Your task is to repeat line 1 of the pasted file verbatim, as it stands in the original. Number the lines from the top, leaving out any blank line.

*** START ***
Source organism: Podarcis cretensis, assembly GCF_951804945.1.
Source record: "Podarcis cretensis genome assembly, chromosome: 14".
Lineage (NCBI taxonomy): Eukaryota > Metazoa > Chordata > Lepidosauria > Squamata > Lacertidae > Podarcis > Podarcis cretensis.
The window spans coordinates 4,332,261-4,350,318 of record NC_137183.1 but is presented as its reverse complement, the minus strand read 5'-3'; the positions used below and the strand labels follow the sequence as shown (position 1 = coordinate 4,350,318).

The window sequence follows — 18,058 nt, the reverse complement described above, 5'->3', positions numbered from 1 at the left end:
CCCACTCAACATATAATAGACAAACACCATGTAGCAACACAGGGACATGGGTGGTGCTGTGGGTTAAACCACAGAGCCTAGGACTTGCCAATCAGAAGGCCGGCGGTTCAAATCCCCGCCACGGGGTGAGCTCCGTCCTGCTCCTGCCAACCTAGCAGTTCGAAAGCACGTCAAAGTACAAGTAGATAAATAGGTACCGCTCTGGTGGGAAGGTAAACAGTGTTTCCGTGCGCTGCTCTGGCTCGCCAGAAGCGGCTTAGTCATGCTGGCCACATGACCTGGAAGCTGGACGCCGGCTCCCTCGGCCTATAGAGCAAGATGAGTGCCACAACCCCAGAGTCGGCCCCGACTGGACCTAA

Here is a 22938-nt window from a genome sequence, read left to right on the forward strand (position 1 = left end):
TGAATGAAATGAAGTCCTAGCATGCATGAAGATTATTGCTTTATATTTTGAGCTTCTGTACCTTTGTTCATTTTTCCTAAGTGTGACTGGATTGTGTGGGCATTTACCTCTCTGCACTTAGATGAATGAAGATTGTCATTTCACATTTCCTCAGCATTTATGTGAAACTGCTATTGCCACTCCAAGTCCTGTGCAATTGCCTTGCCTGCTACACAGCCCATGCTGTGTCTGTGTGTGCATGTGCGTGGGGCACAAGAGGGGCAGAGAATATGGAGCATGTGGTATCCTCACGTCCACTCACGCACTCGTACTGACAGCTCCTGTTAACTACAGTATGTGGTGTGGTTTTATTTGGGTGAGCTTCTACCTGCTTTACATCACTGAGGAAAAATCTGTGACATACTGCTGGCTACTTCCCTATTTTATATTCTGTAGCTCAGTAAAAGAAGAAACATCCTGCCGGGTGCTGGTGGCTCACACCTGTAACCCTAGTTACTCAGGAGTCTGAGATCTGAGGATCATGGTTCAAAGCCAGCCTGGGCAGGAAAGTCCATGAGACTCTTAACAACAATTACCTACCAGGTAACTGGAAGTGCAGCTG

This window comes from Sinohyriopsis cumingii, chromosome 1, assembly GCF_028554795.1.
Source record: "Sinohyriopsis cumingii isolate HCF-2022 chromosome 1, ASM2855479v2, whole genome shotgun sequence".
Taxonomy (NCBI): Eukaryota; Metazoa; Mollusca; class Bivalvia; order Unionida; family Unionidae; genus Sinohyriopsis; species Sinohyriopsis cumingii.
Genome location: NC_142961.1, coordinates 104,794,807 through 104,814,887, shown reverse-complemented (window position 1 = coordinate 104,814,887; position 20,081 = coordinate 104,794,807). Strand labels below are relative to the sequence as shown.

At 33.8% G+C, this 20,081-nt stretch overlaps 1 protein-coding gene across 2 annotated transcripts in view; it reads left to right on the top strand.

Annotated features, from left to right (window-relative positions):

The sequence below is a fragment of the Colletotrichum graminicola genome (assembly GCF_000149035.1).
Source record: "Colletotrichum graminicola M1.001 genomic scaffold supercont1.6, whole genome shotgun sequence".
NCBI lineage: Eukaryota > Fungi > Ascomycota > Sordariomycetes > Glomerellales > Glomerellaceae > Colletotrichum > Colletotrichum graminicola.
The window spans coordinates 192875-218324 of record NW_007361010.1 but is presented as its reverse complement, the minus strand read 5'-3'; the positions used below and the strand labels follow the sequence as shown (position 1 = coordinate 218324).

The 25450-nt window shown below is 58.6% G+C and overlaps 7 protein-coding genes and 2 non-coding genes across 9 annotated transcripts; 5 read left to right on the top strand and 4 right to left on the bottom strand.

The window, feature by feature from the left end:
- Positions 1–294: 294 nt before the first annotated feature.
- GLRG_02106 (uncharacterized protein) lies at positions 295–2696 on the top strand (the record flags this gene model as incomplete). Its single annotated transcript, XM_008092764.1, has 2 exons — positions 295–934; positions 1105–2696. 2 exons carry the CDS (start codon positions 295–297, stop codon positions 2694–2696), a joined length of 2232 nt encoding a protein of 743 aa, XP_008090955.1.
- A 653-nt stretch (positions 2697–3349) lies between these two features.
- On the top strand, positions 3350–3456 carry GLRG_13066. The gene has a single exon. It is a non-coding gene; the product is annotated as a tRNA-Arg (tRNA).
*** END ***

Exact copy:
Source organism: Podarcis cretensis, assembly GCF_951804945.1.